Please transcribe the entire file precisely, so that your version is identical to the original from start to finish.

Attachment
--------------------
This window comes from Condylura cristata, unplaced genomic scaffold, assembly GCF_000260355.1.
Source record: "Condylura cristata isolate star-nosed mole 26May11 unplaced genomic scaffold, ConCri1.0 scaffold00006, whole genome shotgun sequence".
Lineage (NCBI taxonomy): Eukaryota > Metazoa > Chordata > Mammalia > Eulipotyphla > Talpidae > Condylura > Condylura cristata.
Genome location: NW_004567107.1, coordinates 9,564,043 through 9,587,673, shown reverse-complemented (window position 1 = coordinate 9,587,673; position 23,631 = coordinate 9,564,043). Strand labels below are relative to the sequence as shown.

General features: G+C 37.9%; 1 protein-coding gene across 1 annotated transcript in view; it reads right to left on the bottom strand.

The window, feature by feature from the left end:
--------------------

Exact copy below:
This window comes from Condylura cristata, unplaced genomic scaffold, assembly GCF_000260355.1.
Source record: "Condylura cristata isolate star-nosed mole 26May11 unplaced genomic scaffold, ConCri1.0 scaffold00006, whole genome shotgun sequence".
Lineage (NCBI taxonomy): Eukaryota > Metazoa > Chordata > Mammalia > Eulipotyphla > Talpidae > Condylura > Condylura cristata.
Genome location: NW_004567107.1, coordinates 9,564,043 through 9,587,673, shown reverse-complemented (window position 1 = coordinate 9,587,673; position 23,631 = coordinate 9,564,043). Strand labels below are relative to the sequence as shown.

General features: G+C 37.9%; 1 protein-coding gene across 1 annotated transcript in view; it reads right to left on the bottom strand.

The window, feature by feature from the left end: